The Superfluous Lexicon #2

The Superfluous Lexicon is a weekly series where I, Zack S. West, list eight words that I think are delightful, but are far from necessary for every day life. So, without further adieu…


It is to my chagrin that people can’t tell what this word means instantly. It’s practically an onomatopoeia. It’s that feeling you get the moment before you grimace or frown. That disappointment, discomfort or disillusionment that grabs the sides of your mouth and yanks them down with a force that no amount of tickling can reverse. It’s a big bummer. A downer. It’s the only thing Charlie Brown and Fantastic Four’s The Thing ever feel.

Example Sentence: Tonight I discovered, much to my chagrin, that my wife’s tennis coach taught her a number of things that had absolutely nothing to do with tennis.


The term voracious is often uses in the context of food, like a voracious appetite, but I feel like that’s the least interesting way to use the word. It means to desperately crave a large amount of something. One could voraciously acquire new technologies, or voraciously read the new George R.R. Martin book. In other words, it’s my personal favorite way to say you want something just that bad.

Example Sentence: After three days stuck on the mountain, his friend’s leg barely appeased his voracious appetite.


Often used as a put down by extremely douchey people, the term Plebeian originates from Ancient Rome, where the Plebes were civilians and serfs of the Roman Empire. Nowadays, it usually refers to someone who is uncultured, or a member of the lower class. I feel like it’s a very condescending term to use for poor people, so I rarely do that, but when you use it on someone because they’re not the type of person to know the word Plebeian, it’s like a double-burn.

Example Sentence: I write this article every week partially to improve the vocabulary of the Plebeian community.


This is another one of those words that has a lot of close synonyms, but nothing that quite means exactly the same thing. Words like ambiguous, mysterious and secret are all considered synonyms, but it’s closer to incomprehensible or unexplainable. Inscrutable means you can not scrute it. No, wait, scrute is not a word. Inscrutable means that you do not have the tools to find the answer. It’s how many licks does it take to get the center of a tootsie pop. It’s the real identity of Jack the Ripper. It’s everything women say.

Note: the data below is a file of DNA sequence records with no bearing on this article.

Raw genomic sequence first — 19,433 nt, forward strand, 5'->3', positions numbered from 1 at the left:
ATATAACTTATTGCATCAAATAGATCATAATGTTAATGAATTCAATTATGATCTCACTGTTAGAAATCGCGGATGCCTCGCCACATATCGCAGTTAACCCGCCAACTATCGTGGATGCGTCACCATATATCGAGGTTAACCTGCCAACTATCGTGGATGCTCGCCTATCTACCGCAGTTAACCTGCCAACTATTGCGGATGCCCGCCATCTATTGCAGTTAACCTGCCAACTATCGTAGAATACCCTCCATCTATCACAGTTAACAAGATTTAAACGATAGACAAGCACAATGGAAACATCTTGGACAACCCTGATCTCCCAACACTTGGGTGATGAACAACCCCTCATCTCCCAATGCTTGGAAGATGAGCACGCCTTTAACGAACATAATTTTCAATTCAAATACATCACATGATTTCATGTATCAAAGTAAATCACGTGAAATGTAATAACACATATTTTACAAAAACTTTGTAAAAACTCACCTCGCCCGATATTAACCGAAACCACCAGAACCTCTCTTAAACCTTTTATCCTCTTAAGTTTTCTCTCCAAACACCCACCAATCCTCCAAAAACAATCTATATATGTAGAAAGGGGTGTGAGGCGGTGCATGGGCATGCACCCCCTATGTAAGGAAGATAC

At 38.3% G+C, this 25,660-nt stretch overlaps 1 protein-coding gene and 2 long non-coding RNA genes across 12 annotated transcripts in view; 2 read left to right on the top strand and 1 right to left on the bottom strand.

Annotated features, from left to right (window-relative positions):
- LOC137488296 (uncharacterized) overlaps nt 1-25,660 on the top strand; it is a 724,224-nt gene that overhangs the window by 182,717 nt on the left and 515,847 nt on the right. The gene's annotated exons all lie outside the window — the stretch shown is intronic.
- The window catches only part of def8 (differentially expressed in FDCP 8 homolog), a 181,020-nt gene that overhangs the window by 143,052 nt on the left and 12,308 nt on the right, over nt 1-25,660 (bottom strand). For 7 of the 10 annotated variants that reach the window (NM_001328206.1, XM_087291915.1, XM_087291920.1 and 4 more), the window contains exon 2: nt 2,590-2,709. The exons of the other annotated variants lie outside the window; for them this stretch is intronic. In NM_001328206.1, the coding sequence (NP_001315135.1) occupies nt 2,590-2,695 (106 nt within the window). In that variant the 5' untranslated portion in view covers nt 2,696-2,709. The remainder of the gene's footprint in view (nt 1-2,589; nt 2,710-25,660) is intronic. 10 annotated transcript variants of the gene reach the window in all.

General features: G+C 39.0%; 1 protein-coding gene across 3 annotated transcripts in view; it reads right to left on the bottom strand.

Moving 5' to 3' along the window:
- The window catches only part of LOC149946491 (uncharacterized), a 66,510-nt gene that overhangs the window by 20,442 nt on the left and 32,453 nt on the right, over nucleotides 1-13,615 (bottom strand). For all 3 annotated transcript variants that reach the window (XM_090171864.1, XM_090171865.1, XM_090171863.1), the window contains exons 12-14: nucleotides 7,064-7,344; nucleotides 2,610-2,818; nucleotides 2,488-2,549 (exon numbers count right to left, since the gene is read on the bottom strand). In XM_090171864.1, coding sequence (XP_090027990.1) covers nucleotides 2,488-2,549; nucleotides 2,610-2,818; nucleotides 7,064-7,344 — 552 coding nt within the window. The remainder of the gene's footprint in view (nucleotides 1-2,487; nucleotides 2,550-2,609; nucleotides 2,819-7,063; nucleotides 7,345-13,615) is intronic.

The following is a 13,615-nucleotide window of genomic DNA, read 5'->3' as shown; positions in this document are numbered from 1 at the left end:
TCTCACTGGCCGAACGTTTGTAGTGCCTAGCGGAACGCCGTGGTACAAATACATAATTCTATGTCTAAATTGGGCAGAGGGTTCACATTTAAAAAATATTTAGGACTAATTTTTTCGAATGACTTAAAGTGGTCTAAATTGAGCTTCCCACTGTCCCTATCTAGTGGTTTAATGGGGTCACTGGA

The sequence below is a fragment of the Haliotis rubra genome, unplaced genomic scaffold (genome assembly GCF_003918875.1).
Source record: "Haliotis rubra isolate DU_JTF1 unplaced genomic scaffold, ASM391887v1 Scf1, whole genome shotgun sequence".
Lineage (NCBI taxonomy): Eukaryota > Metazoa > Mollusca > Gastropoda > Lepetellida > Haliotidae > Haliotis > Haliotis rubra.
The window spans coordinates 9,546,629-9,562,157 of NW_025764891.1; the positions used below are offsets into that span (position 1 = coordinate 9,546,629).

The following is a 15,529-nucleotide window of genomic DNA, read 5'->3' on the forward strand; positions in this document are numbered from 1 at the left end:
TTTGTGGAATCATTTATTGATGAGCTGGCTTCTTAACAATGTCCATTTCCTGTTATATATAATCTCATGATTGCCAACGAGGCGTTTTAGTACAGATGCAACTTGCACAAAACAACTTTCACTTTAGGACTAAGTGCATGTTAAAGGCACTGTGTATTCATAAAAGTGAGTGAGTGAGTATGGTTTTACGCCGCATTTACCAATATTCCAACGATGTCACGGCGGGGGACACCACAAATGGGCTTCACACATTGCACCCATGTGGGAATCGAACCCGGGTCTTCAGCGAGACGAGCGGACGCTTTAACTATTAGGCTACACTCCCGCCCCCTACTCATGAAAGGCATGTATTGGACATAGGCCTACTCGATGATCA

Example Sentence: I tried to put my IKEA bed together, but the instructions were down right inscrutable.


A haberdasher is an individual who sells trinkets that relate to clothing. To clarify, one who sells zippers and buttons and things of the like is involved in ‘haberdashery’. Now, I understand that this might be tough to work into a conversation, but say it a few times. Haberdasher. Haberdashery. I want to do that job just so I can say it all the time. So my tip is this- visit New York and go to the Garment District (mostly 37th and 38th, if I remember correctly). Suddenly, you’ll have more opportunities to say Haberdasher than you know what to do with. Alternatively, I’ve heard that actual haberdashers use the word like Smurfs use smurf, so feel free to try that.

Example Sentence: I lost a button on my coat, so I went to the Haberdasher and asked him to haberdash my haberdashery, but he haberdashed! I hope he haberdashes in a haberdasherer.


Wow, I just looked up the dictionary definition, and it is the driest thing I’ve ever seen in my life. “Of or pertaining to a system.” Yes. That is what the suffix ‘ic’ does. While that is what systemic means, that’s not really how it’s used. When something is systemic of something else, it is intrinsic to the way it functions. It spreads and infects it, to the point where you can no longer tell the two apart. With regards to the political process, lying is systemic. In the art of sitcom, poorly laid out plots are systemic. It’s used often by critics and political pundits, clearly, but it has many other uses too.

Example Sentence: In your digestive tract, your voracious appetites for burritos is systemic.


I know you know this word. I’m not dumb. But many people only know it as it relates to relationships or nations. Fortunately, I am here to show you the beauty of the word. Reconcile means to coexist peacefully. That applies to anything. You now have a word that allows you accept that you like both Star Wars and Star Trek. A word that permits you be happy with the fact you lost, because you played really well. A word that helps you accept that neither Heath Ledger nor Mark Hammil were a better joker, just different and equally fantastic. Those are things you must reconcile.

Example Sentence: The idea that we used to be monkeys, but aren’t allowed to have sex with them, is something I just can’t reconcile.



Invented in the 15th century, the Arquebus is an early firearm, predecessor to the rifle and musket. It’s completely obsolete today, obviously, but at the time, the science was revolutionary. It had a long, smooth barrel for better accuracy and power, and used a matchlock trigger system which, when you pulled the trigger, struck a match across a rough surface and placed it and the flame in the bed of gunpowder. At short range, it could punch through most armor. The most accurate weapon in the world during the Age of Discovery, this is the gun that conquered the world. If you ever wondered why people stopped wearing full plate mail like the knights of yore, you now have your answer. And that makes it a word worth knowing.

Example Sentence: Holy shit. You know what’s an awesome thing to know about? The Arquebus.


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